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    As a kind of question, I'd like to write out what I've been processing this week. Corrections and clarifications would be  welcome. If a busy day, maybe only if something really 'off' jumps out. :) 

    Pila has been talking about the Chinese framework of yin yan more, and the idea of (may not phrase this quite well) that out of completeness is then seen yin/yan...and out of making 'another' line or division, other compartments and divisions are made... arriving at "the 10,000 things". I've heard that reference so many times in other writings, but hadn't known the source.  

    This set my mind to comparing this to co-dependent arising, and how we come to/begin to learn from already within a framework of 10,000 things and then *try* to somehow close the separations which disconnect us, using efforts and 'will'. In beginning to see the workings of co-dependent arising in our daily interractions, we are through these separations, and experiencing that 'original completeness' in which the harmony of yin yan is comfortable. 


    17 September 2009      

    Also, I have a story which I think highlights the difference between disconnecting versus connecting ... 

    I needed to see my daughter's counselor for a schedule change. When I was called in and sat down, she was talking a hundred miles a minute and frantically shuffing paperwork/email/talking. She reacted to my sitting down as though I were a hundred people storming in...very defensively. I was taken aback. I was also completely aware of a great deal of projection going on. School counselors in general, endure a lot.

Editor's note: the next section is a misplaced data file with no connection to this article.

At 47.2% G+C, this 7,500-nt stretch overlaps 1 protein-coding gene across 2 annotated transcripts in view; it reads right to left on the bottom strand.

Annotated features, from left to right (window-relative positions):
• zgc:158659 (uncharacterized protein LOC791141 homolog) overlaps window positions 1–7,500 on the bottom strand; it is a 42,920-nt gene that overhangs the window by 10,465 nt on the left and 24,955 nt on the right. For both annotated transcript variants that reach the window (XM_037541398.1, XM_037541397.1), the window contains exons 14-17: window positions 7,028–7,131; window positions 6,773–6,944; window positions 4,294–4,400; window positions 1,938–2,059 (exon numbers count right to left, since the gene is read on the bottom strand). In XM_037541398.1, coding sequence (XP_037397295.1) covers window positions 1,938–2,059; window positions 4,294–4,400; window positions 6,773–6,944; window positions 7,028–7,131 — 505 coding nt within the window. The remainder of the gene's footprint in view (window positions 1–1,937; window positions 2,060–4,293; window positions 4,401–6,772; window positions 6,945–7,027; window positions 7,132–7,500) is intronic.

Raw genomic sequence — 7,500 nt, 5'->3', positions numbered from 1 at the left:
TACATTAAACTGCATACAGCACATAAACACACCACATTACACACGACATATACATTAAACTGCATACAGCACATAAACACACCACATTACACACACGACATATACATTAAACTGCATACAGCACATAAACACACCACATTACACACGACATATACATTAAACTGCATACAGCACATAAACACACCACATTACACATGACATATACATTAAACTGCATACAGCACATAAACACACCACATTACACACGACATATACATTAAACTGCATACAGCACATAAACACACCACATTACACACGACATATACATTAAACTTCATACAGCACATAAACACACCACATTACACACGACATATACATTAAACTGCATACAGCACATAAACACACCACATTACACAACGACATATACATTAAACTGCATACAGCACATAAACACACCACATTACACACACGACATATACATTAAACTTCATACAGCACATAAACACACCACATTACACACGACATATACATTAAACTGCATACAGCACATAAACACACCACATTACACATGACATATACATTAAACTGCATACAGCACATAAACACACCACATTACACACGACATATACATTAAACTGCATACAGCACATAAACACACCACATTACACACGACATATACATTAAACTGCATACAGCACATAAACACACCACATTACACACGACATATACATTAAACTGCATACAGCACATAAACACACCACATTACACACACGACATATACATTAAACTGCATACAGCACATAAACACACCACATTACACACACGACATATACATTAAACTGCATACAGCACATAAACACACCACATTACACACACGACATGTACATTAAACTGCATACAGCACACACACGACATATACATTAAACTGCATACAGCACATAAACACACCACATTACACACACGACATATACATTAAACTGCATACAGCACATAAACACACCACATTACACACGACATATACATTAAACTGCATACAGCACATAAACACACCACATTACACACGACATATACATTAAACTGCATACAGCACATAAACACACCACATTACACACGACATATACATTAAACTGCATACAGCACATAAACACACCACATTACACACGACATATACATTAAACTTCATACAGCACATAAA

To really shorten this story, I did not dissociate (which would have meant reacting defensively OR shutting down) because I could see so clearly that it wasn't about me. I also didn't stop and talk myself through in order to make an effort to behave 'compassionately'. I didn't even feel adrenaline rise. After a while, I did matter-of-factly state that though I now knew all the workings of the office, we hadn't discussed my daughter at all, which in itself was a 'bolder' comment than I normally would make. So I wasn't passive, either. I left pleasantly, and didn't take the stress into the rest of the day.

    Though recounting the situation now as an example, it also wasn't that I left the office feeling "Oh look how I handled that." I didn't feel that I'd handled anything... just that I hadn't gotten stuck in it. And this was so 'quick'... exactly the kind of positive boldness which seems result of seeing 'through' things and therefore being able to stay open. This is just one example, but very practical.          

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